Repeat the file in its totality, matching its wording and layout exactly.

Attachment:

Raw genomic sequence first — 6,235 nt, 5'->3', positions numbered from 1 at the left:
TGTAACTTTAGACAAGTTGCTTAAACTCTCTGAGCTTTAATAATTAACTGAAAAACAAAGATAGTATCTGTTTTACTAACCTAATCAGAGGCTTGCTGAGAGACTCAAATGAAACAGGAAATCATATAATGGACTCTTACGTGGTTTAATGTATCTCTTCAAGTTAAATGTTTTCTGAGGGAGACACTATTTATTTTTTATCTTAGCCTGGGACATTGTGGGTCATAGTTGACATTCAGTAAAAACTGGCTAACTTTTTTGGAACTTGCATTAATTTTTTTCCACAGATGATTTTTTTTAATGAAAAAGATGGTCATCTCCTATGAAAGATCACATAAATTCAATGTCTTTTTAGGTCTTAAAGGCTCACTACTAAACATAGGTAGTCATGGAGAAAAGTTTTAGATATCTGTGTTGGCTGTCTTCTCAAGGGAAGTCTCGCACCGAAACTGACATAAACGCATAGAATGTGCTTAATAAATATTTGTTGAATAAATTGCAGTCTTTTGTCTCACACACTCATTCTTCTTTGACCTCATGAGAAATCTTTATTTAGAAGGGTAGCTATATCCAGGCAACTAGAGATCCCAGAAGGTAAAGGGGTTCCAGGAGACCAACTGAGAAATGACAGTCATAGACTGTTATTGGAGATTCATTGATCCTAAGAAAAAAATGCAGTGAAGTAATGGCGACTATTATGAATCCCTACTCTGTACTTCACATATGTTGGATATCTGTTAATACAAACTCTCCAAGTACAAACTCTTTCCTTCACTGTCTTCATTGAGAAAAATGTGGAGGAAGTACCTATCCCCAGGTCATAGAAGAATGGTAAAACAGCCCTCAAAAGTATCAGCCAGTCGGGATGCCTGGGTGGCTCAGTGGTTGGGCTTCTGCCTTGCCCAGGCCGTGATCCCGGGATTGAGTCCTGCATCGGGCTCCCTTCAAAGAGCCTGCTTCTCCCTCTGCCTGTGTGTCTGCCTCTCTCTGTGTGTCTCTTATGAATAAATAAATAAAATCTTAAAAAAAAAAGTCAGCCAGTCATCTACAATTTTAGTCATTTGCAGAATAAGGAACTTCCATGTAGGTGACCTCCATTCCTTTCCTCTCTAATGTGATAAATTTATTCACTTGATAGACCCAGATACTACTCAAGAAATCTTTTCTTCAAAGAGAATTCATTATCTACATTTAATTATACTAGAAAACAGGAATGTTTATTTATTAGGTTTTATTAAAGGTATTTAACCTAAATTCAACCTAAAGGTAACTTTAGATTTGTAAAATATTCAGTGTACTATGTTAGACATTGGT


Raw genomic sequence first — 6,235 nt, 5'->3', positions numbered from 1 at the left:
TGTAACTTTAGACAAGTTGCTTAAACTCTCTGAGCTTTAATAATTAACTGAAAAACAAAGATAGTATCTGTTTTACTAACCTAATCAGAGGCTTGCTGAGAGACTCAAATGAAACAGGAAATCATATAATGGACTCTTACGTGGTTTAATGTATCTCTTCAAGTTAAATGTTTTCTGAGGGAGACACTATTTATTTTTTATCTTAGCCTGGGACATTGTGGGTCATAGTTGACATTCAGTAAAAACTGGCTAACTTTTTTGGAACTTGCATTAATTTTTTTCCACAGATGATTTTTTTTAATGAAAAAGATGGTCATCTCCTATGAAAGATCACATAAATTCAATGTCTTTTTAGGTCTTAAAGGCTCACTACTAAACATAGGTAGTCATGGAGAAAAGTTTTAGATATCTGTGTTGGCTGTCTTCTCAAGGGAAGTCTCGCACCGAAACTGACATAAACGCATAGAATGTGCTTAATAAATATTTGTTGAATAAATTGCAGTCTTTTGTCTCACACACTCATTCTTCTTTGACCTCATGAGAAATCTTTATTTAGAAGGGTAGCTATATCCAGGCAACTAGAGATCCCAGAAGGTAAAGGGGTTCCAGGAGACCAACTGAGAAATGACAGTCATAGACTGTTATTGGAGATTCATTGATCCTAAGAAAAAAATGCAGTGAAGTAATGGCGACTATTATGAATCCCTACTCTGTACTTCACATATGTTGGATATCTGTTAATACAAACTCTCCAAGTACAAACTCTTTCCTTCACTGTCTTCATTGAGAAAAATGTGGAGGAAGTACCTATCCCCAGGTCATAGAAGAATGGTAAAACAGCCCTCAAAAGTATCAGCCAGTCGGGATGCCTGGGTGGCTCAGTGGTTGGGCTTCTGCCTTGCCCAGGCCGTGATCCCGGGATTGAGTCCTGCATCGGGCTCCCTTCAAAGAGCCTGCTTCTCCCTCTGCCTGTGTGTCTGCCTCTCTCTGTGTGTCTCTTATGAATAAATAAATAAAATCTTAAAAAAAAAAGTCAGCCAGTCATCTACAATTTTAGTCATTTGCAGAATAAGGAACTTCCATGTAGGTGACCTCCATTCCTTTCCTCTCTAATGTGATAAATTTATTCACTTGATAGACCCAGATACTACTCAAGAAATCTTTTCTTCAAAGAGAATTCATTATCTACATTTAATTATACTAGAAAACAGGAATGTTTATTTATTAGGTTTTATTAAAGGTATTTAACCTAAATTCAACCTAAAGGTAACTTTAGATTTGTAAAATATTCAGTGTACTATGTTAGACATTGGT